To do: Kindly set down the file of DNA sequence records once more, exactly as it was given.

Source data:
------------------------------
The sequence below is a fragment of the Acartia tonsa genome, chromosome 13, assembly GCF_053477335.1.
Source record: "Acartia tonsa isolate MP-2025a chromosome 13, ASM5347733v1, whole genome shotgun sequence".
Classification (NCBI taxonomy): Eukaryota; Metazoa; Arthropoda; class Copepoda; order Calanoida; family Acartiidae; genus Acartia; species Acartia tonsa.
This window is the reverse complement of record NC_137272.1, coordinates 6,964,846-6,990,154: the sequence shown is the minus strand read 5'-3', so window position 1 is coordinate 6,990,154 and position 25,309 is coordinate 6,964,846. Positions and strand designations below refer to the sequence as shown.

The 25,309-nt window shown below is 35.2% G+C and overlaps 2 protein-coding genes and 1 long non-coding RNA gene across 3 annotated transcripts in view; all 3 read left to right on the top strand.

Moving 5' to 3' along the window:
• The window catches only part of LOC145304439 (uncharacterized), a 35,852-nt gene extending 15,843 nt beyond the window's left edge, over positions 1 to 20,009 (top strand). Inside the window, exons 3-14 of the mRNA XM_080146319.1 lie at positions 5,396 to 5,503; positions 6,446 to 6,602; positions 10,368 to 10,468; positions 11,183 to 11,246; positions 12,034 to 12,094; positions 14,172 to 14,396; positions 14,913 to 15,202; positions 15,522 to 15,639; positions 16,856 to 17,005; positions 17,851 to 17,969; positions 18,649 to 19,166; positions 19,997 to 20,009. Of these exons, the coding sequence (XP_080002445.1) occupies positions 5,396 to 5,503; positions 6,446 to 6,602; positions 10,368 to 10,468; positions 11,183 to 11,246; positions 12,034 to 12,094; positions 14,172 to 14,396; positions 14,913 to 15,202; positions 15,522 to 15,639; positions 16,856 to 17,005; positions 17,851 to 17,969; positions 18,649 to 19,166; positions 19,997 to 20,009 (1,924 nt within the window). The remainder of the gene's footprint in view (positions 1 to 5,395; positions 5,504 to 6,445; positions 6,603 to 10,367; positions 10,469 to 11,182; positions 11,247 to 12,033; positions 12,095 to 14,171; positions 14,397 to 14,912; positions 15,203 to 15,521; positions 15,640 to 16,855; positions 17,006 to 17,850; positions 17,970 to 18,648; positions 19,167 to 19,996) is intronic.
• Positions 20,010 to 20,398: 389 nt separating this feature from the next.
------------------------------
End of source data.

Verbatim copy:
The sequence below is a fragment of the Acartia tonsa genome, chromosome 13, assembly GCF_053477335.1.
Source record: "Acartia tonsa isolate MP-2025a chromosome 13, ASM5347733v1, whole genome shotgun sequence".
Classification (NCBI taxonomy): Eukaryota; Metazoa; Arthropoda; class Copepoda; order Calanoida; family Acartiidae; genus Acartia; species Acartia tonsa.
This window is the reverse complement of record NC_137272.1, coordinates 6,964,846-6,990,154: the sequence shown is the minus strand read 5'-3', so window position 1 is coordinate 6,990,154 and position 25,309 is coordinate 6,964,846. Positions and strand designations below refer to the sequence as shown.

The 25,309-nt window shown below is 35.2% G+C and overlaps 2 protein-coding genes and 1 long non-coding RNA gene across 3 annotated transcripts in view; all 3 read left to right on the top strand.

Moving 5' to 3' along the window:
• The window catches only part of LOC145304439 (uncharacterized), a 35,852-nt gene extending 15,843 nt beyond the window's left edge, over positions 1 to 20,009 (top strand). Inside the window, exons 3-14 of the mRNA XM_080146319.1 lie at positions 5,396 to 5,503; positions 6,446 to 6,602; positions 10,368 to 10,468; positions 11,183 to 11,246; positions 12,034 to 12,094; positions 14,172 to 14,396; positions 14,913 to 15,202; positions 15,522 to 15,639; positions 16,856 to 17,005; positions 17,851 to 17,969; positions 18,649 to 19,166; positions 19,997 to 20,009. Of these exons, the coding sequence (XP_080002445.1) occupies positions 5,396 to 5,503; positions 6,446 to 6,602; positions 10,368 to 10,468; positions 11,183 to 11,246; positions 12,034 to 12,094; positions 14,172 to 14,396; positions 14,913 to 15,202; positions 15,522 to 15,639; positions 16,856 to 17,005; positions 17,851 to 17,969; positions 18,649 to 19,166; positions 19,997 to 20,009 (1,924 nt within the window). The remainder of the gene's footprint in view (positions 1 to 5,395; positions 5,504 to 6,445; positions 6,603 to 10,367; positions 10,469 to 11,182; positions 11,247 to 12,033; positions 12,095 to 14,171; positions 14,397 to 14,912; positions 15,203 to 15,521; positions 15,640 to 16,855; positions 17,006 to 17,850; positions 17,970 to 18,648; positions 19,167 to 19,996) is intronic.
• Positions 20,010 to 20,398: 389 nt separating this feature from the next.